William Spalding.

Italy and the Italian islands, from the earliest ages to the present time (Volume 1) online

. (page 12 of 35)
Online LibraryWilliam SpaldingItaly and the Italian islands, from the earliest ages to the present time (Volume 1) → online text (page 12 of 35)
Font size
QR-code for this ebook

that has a warmer flow than we discover in these, —
there is much poetry that possesses an infinitely higher
moral worth, from its closer alliance with life and its
closer sympathy with the great interests of mankind, —
but there is scarcely any single work, and certainly no
body of writings, equalling the perfection of the Augus-
tan poems as works of art, none which unite so many of
the qualities of poetry even in its essence, and none so
faultless in the mechanism and outward form.

The example of Augustus was followed by his cour-
tiers, especially Maecenas and Pollio. The native Italians
who prosecuted literature with success were liberally
patronised, provided always that their knowledge
enabled them to gratify the taste for Grecian learning,
which was universal among the refined aristocracy.
Indeed the nobles made no secret of their contempt for
the Latin tongue, — while scraps of Greek occupied the
same place in their familiar conversation which French
once held in some circles of our own country. Litera-
ture was allowed greater license in its politics than in
its grammar. This reign, in fact, formed one long
comedy, the scene of which was a supposed republic,
the emperor being its first citizen, and the ministers of
his mUd despotism playing the parts of republicans with


as much gravity as he did. Respect to the common-
wealth, and praise of its institutions, were things of
course, to be found in books as well as in ordinary life.
It was only necessary for the author, as for the private
citizen, to recollect that the free state had now for the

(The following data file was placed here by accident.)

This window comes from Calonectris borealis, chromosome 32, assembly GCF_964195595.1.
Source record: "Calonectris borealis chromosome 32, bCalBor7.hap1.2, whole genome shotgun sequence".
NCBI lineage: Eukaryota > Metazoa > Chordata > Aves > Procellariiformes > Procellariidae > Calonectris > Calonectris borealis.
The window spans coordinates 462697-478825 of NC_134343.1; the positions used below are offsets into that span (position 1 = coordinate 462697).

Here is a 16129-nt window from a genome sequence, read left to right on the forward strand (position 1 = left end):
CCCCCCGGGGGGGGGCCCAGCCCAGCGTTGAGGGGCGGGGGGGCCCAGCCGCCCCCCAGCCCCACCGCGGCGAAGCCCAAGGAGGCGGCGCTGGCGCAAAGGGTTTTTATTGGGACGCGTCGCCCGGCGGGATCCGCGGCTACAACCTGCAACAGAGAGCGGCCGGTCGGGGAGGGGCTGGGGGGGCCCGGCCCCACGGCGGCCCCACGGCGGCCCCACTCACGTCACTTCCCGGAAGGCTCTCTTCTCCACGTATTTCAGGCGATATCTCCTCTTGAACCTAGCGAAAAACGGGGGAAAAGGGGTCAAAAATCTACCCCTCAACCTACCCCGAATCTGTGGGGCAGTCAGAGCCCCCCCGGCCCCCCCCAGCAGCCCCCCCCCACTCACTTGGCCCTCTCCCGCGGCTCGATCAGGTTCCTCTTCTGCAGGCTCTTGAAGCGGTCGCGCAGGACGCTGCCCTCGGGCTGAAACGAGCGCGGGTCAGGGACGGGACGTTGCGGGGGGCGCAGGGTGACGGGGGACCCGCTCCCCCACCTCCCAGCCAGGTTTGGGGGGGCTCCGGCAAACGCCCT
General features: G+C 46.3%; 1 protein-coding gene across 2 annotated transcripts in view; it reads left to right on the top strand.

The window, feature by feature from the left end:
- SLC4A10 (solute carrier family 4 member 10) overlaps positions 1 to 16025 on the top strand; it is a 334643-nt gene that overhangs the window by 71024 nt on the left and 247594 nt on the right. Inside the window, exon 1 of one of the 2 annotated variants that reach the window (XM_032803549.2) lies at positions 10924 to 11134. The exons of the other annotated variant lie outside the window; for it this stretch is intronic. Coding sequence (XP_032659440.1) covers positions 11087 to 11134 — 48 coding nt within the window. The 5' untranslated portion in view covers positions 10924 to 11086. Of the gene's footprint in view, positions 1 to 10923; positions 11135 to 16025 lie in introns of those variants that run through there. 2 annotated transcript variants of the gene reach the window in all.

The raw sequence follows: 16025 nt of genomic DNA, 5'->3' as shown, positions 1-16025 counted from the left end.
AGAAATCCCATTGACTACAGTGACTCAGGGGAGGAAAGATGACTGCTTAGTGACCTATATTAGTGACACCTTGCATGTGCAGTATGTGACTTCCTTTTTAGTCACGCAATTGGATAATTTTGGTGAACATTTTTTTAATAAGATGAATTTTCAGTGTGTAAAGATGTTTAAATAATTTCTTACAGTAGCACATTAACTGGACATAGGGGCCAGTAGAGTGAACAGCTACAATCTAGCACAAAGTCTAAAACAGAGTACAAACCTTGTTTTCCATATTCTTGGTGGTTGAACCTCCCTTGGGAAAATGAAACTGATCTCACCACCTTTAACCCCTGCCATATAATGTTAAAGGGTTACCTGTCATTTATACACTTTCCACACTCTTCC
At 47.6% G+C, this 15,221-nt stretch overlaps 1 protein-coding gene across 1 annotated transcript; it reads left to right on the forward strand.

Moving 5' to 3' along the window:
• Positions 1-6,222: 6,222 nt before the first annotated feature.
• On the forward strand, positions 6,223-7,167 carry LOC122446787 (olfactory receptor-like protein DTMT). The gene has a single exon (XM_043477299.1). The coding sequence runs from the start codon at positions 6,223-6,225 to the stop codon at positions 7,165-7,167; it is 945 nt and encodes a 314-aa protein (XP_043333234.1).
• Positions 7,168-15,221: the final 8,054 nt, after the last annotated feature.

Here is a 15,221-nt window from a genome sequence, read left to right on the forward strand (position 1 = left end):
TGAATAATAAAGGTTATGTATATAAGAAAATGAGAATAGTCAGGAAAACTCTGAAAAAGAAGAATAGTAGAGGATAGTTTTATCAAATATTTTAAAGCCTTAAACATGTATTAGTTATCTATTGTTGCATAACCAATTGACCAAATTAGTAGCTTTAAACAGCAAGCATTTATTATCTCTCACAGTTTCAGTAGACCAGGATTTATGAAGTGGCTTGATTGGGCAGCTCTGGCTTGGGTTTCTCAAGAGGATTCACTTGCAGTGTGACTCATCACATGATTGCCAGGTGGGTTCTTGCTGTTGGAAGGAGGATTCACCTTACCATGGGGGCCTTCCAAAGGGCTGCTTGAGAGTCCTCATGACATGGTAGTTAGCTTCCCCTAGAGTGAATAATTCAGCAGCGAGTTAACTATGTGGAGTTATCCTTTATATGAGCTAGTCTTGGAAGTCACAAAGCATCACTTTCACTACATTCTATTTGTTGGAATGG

first time reached perfection, and that, so far as it had pre-
viously differed from its new condition, its burghers
might be heroes, but its constitution was defective. Even
if the understood limits of Augustan repubhcanism were
sometimes transgressed by a warm-tempered poet, the
crafty rulers let the offence pass, and were right in doing
so. The literature of the day never reached the lower
orders, scarcely indeed any order except the highest ;
and those who did read and were able to understand,
were quite incapable, both morall}'' and from circum-
stances, of moving one step against the new political

We have lost scarcely any author of this age, except
some of those persons of rank, who, like Pollio, wrote
with ease. In prose we possess Titus Livius, a native of
Patavium or its neighbouring village of Abanum (a. u.
695 — 770). In poetry we have Publius Virgilius Maro,
born in the neighbourhood of Mantua, and resident for
the greater part of his life in Rome (683 — 734) ; Quintus
Horatius Flaccus, a native of Venusia in Apulia (688 —
745) ; Publius Ovidius Naso, from Sulmo in the Pelignian
district (710 — 770) ; Sextus Aurelius Propertius, an
Umbrian, and Aulus Albius Tibullus, a Roman, both of
noble birth.* The Greek %vriters of the day are beyond
our limits. Diodorus, indeed, as a Sicilian, might seem
to fall within them ; and Dionj^sius of Halicamassus
must be named for his Roman History, and his residence
of twenty-two years in the capital, spent in collecting
materials for his works, and teacliing oratory to the
young nobles.

• The neglected poem of Gratius Faliscus on Hunting probably
belongs to this age, and deserves to be mentioned as proving how
feeble and mean it was possible to render the Latin of Cicero and


Livy's Roman History consisted of about 140 books,
and extended from the foundation of the city to the
middle of Augustus's reign. Besides a few fragments
and a complete epitome of the work, we possess only
thirty-five of those books ; namely, the first ten, which
bring the nan-ative down to the year of Rome 460,
and the twenty-five which immediately follow the twen-
tieth. These embrace half a century, ending with the
year 587, the earliest event mentioned in them being
Hannibal's siege of Sag-untum, and the latest the con-
quest of Macedon. The historical value of Livy's
work sufifers considerable diminution from the Grecian
taste that prevailed in his day, from his neglect of
constitutional questions, and fi-om his open partisanship
of the aristocracy. But its literary excellence can
scarcely be too highly estimated. In the animation and
picturesqueness of the naiTative, in the heartiness of
its patriotic feeling, and in its lively portraiture of the
Roman character, it possesses qualities which make it
the most fascinatmg of stories even to modern readers,
and must have rendered it in the author's own age one
of the most pleasmg sacrifices ever laid on the altar of
national vanity. Of the language either of Livy or of